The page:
TUCKAHOE STATE PARK -- On the last day of winter, Tuckahoe Creek was giving up its fish grudgingly, while the weather ran the gamut from a thin mist to a stinging sleet. It was that sort of day, cold enough to numb your fingers and make your nose run.
But it was fun.
After all, it had seemed like too long a time since the rockfish season had faded into the cold end of November, fishing giving way to deer and duck and goose seasons, and the days dragging into the dead zone between mid-February and late March, when there always seems little more to do than refill spools, rearrange tackle boxes and clean and lubricate reels.
Through the past few weeks, the snags of the Patuxent and Blackwater rivers had taken more gear than they had returned perch and catfish. By mid-morning Thursday, it seemed the Tuckahoe might offer the same meager return.
The first cast of the day had produced a 7-inch yellow perch off the end of a sunken log on the opposite side of the creek. The second cast snagged in the brush on the far shore, and as the shad dart and bloodworm were worked free, a great blue heron flew overhead, seeming to laugh -- kra-aack, kra-aack, kra-aack -- as it passed.
Had the heron stayed around, it certainly could have had a few more laughs because the shad darts spent more time in snags than anywhere else. It was almost frustrating enough to switch to the bobbers and trailing hooks that the few other fishermen in the area were using.
But as one effervescent young man said: "Why switch? At least you're catching something."
(I have no doubt that the fellow was referring to the monster perch that had come up on the first cast.)
In a short time, I had sorted things out, trimmed perhaps 40 feet of line off the recently filled spool and switched to a lighter shad dart. And the mist had changed to a steady rain.
Along the far bank, in back eddies and slow pools, yellow perch were beginning to hit in clusters -- two here, three there, two more over here.
A few days earlier, during perhaps an hour on the creek, the Tuckahoe had turned up two yellow perch and a 20-inch pickerel, which may have been delighted to know that it will be out of season until April 30.
On the last day of winter, the creek was kinder if not gentler. Rain from the night before and during the day had the water up perhaps a half-foot. The larger feeder streams were silty, their confluences with the main creek producing milky stains until they were dispersed by the main flow.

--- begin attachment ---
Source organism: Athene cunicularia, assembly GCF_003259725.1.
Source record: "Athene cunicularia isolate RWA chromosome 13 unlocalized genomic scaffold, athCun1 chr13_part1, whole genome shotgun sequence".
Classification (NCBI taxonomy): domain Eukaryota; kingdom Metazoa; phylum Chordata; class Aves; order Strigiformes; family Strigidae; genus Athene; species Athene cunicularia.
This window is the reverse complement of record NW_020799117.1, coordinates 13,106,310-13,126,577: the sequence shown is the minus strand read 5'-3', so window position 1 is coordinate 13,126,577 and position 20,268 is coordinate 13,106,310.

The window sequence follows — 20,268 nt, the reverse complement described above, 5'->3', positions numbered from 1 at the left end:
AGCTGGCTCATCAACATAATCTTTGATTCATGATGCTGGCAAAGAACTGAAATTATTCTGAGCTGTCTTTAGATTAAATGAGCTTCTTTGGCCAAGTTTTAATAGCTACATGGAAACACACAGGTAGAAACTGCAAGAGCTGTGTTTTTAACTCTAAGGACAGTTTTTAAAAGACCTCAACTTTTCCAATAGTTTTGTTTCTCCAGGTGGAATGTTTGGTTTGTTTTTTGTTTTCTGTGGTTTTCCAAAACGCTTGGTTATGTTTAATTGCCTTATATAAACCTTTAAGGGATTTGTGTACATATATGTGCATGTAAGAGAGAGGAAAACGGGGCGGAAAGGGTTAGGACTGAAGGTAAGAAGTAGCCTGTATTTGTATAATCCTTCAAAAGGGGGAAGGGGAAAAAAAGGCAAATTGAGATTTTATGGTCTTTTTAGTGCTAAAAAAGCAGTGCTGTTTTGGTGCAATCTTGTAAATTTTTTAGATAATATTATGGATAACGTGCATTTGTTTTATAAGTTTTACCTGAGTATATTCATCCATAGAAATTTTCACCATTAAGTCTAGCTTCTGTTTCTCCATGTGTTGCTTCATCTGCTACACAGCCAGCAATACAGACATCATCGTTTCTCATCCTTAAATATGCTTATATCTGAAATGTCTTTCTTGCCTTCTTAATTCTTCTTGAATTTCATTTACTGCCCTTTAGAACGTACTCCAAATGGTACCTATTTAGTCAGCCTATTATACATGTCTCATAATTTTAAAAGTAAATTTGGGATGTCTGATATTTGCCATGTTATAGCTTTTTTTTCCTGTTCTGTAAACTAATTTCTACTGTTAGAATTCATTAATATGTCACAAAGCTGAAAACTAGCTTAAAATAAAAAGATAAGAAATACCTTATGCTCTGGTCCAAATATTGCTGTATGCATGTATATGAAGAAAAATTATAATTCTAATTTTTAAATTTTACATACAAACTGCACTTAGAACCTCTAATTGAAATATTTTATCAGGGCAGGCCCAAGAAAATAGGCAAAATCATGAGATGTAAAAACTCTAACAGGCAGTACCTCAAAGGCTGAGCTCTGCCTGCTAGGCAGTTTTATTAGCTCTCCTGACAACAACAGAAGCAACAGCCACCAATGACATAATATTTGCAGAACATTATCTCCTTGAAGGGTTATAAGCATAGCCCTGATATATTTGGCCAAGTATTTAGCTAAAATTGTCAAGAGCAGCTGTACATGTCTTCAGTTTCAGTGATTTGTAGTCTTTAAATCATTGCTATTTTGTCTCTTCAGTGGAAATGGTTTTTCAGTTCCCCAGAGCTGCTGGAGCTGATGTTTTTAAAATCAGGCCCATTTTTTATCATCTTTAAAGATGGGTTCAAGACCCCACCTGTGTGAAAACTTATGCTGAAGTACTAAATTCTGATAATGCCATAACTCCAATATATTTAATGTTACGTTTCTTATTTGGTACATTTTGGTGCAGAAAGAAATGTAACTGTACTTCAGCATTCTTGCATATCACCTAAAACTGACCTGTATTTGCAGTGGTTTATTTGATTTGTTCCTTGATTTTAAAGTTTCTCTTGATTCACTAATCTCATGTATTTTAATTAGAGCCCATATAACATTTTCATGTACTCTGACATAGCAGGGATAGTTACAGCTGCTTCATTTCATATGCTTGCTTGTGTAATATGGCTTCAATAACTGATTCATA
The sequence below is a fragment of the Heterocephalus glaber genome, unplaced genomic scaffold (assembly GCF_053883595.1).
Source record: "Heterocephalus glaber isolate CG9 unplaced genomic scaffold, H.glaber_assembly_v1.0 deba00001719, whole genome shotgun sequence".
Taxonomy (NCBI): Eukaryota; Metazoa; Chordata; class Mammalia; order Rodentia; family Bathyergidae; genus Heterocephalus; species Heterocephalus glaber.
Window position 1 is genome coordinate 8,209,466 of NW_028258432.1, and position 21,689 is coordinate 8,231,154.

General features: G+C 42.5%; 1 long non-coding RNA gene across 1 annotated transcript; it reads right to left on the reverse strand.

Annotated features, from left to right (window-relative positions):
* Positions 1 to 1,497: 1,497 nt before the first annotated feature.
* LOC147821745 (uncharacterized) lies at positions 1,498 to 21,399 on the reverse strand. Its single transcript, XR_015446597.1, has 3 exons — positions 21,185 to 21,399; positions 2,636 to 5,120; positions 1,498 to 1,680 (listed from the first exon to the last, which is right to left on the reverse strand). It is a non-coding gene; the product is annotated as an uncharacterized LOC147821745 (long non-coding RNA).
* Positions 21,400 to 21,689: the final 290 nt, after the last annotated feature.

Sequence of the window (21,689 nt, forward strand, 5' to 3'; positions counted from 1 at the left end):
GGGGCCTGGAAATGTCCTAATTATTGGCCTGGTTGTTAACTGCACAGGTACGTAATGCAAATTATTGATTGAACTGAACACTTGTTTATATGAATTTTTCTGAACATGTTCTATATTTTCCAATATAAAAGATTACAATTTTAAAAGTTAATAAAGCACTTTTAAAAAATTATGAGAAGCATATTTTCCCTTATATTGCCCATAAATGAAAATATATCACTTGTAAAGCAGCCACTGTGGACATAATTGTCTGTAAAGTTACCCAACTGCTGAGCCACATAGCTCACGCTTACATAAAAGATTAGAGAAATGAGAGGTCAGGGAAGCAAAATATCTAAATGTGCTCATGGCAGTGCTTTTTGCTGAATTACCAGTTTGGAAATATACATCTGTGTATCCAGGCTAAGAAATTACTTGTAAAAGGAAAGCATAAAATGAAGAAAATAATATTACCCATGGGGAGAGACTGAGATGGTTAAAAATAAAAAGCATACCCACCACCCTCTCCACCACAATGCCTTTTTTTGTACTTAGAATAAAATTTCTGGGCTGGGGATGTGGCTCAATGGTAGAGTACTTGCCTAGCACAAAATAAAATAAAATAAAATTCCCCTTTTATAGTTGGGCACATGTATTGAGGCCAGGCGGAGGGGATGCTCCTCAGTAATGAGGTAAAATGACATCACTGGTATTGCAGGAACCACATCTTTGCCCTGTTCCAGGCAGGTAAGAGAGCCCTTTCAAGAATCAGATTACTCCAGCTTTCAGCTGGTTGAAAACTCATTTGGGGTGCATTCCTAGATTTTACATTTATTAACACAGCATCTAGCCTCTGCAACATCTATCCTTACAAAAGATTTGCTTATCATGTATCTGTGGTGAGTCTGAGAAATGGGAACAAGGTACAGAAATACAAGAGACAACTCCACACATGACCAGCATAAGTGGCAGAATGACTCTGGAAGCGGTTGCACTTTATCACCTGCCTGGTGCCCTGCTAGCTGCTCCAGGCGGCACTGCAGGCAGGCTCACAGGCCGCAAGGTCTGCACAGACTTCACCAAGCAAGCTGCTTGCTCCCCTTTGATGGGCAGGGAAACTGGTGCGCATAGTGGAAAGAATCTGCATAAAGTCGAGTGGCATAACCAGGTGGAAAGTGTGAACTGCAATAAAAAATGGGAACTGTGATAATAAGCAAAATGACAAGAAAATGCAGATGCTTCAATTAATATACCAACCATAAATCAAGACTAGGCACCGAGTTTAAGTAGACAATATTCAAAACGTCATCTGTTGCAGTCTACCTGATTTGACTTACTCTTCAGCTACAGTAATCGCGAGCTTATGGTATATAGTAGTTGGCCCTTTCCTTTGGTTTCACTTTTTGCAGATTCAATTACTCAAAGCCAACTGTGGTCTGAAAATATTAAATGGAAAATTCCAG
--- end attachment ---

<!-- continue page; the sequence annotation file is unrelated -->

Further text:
On the slow edges of these stains, especially where the smaller branches and twigs of fallen trees and shoreside bushes were submerged and there was bottom growth or debris, yellow perch seemed to congregate.
They are there to spawn -- and probably most of their spawning run is complete -- to deposit their accordion-style strings of eggs where they are likely to attach underwater structure and to be aerated by gentle currents.
The dozen-plus yellow perch caught and released the last day of winter should be little harmed by the experience. All were lip-hooked with barbless hooks and released while still in the water with minimum contact with human skin, which can damage the slimy protective coating that covers a fish's scales.
The minimum size for yellow perch in the Tuckahoe is 9 inches, and barbless hooks are required.
As the way was made back up along the shoreline to the path back to the car, and the rain changed to sleet, a red-bellied woodpecker knocked away on a tree, two mallards were spooked from their blissful business along a flooded bog and a large pickerel chasing a bait fish broke the surface perhaps 20 yards ahead.
Had it been five days earlier, I'd have baited up and shot him a line.
As it was, the next day was spring and there would be another time.